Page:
These are exceptional times. Exceptional for what has happened to financial markets and for what has not happened, at least not yet, to the broader economy – the onset of a severe recession. Perhaps it was the absence of the latter that lulled too many into viewing the bursting of the housing bubble merely as a correction, the defaults in US subprime mortgages just as misfortune and the failure of important financial institutions as collateral damage.
Six months ago, when the International Monetary Fund estimated more than $1,000bn (€691bn, £546bn) in financial sector losses and predicted a sharp slowdown in the global economy, we were criticised for being too pessimistic. But with much of the losses yet to be realised, and with the financial crisis now acute, it has become clear that nothing short of a systemic solution – comprehensive in tackling the immediate fallout and comprehensive in addressing the root causes – will permit the broader economy, in the US and globally, to function with any semblance of normality.
For the near-term, such an approach must include three elements: liquidity provision; purchase of distressed assets; and capital injections into financial institutions.
First, central banks must prevent runs on banks and financial institutions. They can do so by reassuring depositors that bank deposits are safe and by providing liquidity to financial institutions against good collateral. This was the first line of defence and central banks have probably done by now most of what they could do.
Second, treasuries must remove the reason runs come in the first place: the presence of distressed assets on the balance sheets of financial institutions. An effective way is to set up a government agency to buy these assets and hold them until they mature and can be safely resold. A key issue will be the price at which these assets are acquired: high enough to induce financial institutions to sell, but also low enough for the state to have a chance of making a return and keeping its own long-term finances in order. There are also other, potentially less costly, alternatives. Early this year, the IMF proposed a solution based on longer-term swaps of mortgage securities for government bonds – which cleans up bank balance sheets but leaves the long-term risk with banks, not the taxpayer.
Third, the financial system must be recapitalised – at this point, probably with public support. At the core of this crisis is the fact that the financial system has too little capital. Even as the system shrinks and bad assets are removed, many institutions will still lack sufficient capital safely to extend fresh credit to the economy. It is possible for the state to provide capital to banks in ways that do not imply nationalisation. For example, many IMF members in the past have matched private capital injections with preferential shares and forms of capital that left ownership control in private hands.
I welcome the bold steps being taken in the US and look forward to their effective implementation. Other advanced economies should also be preparing comprehensive contingency plans, not least because of the complexity of dealing with the failure of institutions with extensive cross-border linkages. To the extent that comprehensive approaches are put in place, I am confident that financial systems that had grown too large relative to the economy will stabilise at a more appropriate level. But what about the long-term challenges?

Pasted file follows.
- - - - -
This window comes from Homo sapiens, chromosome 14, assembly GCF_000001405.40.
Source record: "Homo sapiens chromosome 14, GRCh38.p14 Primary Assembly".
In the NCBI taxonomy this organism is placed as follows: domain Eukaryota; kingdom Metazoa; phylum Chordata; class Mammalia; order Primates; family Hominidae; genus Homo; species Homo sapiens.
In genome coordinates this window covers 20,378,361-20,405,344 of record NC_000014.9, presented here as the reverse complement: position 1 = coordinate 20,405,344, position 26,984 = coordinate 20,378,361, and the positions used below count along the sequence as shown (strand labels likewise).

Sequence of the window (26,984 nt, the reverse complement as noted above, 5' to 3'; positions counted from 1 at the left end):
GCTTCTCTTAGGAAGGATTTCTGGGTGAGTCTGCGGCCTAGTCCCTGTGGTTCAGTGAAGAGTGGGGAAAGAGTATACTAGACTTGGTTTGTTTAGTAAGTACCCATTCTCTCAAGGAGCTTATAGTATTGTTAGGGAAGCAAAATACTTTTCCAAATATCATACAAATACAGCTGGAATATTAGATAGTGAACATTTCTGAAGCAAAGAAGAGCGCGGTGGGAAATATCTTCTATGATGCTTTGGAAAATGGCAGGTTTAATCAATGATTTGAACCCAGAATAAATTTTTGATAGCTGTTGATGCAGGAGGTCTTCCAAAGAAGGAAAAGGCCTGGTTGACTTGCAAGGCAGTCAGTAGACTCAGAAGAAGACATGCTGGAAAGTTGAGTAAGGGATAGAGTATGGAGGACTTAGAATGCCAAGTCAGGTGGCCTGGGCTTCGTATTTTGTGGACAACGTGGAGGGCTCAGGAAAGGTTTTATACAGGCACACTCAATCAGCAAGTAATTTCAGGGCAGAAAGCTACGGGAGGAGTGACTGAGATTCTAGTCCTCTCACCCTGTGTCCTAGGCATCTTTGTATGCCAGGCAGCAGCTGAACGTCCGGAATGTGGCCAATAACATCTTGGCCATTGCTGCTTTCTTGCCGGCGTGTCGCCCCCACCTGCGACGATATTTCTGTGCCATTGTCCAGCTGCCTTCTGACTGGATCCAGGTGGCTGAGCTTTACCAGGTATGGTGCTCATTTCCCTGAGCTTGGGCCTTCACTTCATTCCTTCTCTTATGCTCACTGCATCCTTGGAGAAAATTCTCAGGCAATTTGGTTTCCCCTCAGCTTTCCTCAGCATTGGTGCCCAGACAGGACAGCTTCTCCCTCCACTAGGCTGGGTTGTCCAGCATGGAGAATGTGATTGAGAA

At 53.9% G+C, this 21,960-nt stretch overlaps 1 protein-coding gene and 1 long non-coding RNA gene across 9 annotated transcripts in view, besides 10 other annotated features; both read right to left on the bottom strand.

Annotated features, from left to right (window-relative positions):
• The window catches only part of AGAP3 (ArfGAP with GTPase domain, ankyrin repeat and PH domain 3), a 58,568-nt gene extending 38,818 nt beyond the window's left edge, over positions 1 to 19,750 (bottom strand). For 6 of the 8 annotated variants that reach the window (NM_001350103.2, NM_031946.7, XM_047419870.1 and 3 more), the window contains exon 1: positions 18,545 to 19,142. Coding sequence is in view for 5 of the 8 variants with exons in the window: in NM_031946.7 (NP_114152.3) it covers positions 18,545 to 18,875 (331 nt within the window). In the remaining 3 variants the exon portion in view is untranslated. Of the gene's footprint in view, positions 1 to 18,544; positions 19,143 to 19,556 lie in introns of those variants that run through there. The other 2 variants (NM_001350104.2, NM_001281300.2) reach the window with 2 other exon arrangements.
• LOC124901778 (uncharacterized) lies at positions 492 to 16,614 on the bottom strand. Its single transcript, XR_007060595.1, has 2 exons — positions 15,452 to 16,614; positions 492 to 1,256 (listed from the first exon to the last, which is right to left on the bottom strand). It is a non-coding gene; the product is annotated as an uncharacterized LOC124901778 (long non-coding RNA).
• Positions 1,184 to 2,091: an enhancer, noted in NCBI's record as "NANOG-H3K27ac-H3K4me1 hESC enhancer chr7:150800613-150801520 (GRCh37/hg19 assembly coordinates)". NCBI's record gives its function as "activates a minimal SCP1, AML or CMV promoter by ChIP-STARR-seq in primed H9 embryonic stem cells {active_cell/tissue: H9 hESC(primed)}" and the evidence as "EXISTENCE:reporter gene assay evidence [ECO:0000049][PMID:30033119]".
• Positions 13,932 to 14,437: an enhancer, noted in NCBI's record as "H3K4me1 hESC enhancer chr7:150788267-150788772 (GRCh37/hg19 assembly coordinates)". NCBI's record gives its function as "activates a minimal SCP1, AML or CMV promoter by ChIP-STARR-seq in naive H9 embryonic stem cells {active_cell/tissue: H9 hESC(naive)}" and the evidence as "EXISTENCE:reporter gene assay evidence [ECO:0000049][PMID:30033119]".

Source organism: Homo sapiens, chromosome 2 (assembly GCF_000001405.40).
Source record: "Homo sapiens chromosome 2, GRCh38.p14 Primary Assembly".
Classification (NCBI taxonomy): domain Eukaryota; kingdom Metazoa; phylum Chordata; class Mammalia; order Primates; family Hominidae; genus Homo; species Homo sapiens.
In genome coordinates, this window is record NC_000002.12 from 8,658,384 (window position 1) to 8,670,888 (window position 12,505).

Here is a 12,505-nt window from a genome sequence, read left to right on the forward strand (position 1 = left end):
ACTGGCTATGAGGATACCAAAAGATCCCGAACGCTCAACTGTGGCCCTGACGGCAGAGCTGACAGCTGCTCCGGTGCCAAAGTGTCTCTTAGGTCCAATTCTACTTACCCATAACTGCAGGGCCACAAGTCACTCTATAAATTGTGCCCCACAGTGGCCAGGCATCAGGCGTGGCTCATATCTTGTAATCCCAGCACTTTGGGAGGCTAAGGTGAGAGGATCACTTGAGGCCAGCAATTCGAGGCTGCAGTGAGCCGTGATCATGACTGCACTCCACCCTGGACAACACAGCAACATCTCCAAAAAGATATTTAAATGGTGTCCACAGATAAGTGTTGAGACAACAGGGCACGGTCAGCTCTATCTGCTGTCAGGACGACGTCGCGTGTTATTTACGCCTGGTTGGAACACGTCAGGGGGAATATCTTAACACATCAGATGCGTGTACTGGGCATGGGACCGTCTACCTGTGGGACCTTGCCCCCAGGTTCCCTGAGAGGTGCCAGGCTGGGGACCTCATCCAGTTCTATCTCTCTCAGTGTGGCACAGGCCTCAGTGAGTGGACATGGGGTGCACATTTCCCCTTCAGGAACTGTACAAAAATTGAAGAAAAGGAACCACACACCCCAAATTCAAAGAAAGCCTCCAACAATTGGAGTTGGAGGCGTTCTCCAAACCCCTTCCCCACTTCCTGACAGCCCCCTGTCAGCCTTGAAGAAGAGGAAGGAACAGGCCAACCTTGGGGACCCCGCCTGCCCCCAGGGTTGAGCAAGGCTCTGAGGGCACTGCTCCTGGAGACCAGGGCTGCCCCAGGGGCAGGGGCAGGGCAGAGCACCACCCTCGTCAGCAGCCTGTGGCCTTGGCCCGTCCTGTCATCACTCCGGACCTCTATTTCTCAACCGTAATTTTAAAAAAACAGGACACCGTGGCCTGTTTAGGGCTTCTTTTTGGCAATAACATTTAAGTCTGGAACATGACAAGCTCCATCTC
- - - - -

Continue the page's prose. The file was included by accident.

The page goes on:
An obvious one is the fiscal cost. The upfront cost in terms of public debt is high but the ultimate cost to taxpayers need not be. International experience shows that, done correctly, the government can expect to recover most of its initial investment. But if fiscal costs turn out large, substantial fiscal adjustment may be required to underpin long-term stability of public finances.
There is a deeper structural issue to be resolved. This crisis is the result of regulatory failure to guard against excessive risk-taking in the financial system, especially in the US. We must ensure it does not happen again. Work has started to rebuild the architecture and the leading industrialised countries have already put forward recommendations for better prudential regulation, accounting rules and transparency. The role of credit rating agencies will also need to be rethought, with greater public scrutiny. In a globalised world, these efforts will have to be broad-based if they are to be effective.
Finally, how might the financial shock play out in the rest of the world? European economies are already slowing markedly and, with further hits to bank capital, this process will continue into next year. Emerging-market countries have been resilient, although there are those who argue that the wheels will fly off these fast-growing economies as capital flows dry up and commodity prices recede. Of course, we should be careful not to treat emerging markets as a block. Some will be helped by falling commodity prices and cooling demand, while others have built strong buffers of higher reserves, lower debt and credible monetary policy frameworks that they can draw on.
Vigilance, objectivity and collaboration – on a global scale – will be needed to deal with the challenges ahead. It is my hope that when finance ministers and central bank governors convene in Washington next month for our annual meetings, it will be possible to have global dialogue, so that all countries can draw lessons from the recent turn of events for the architecture of the international financial system.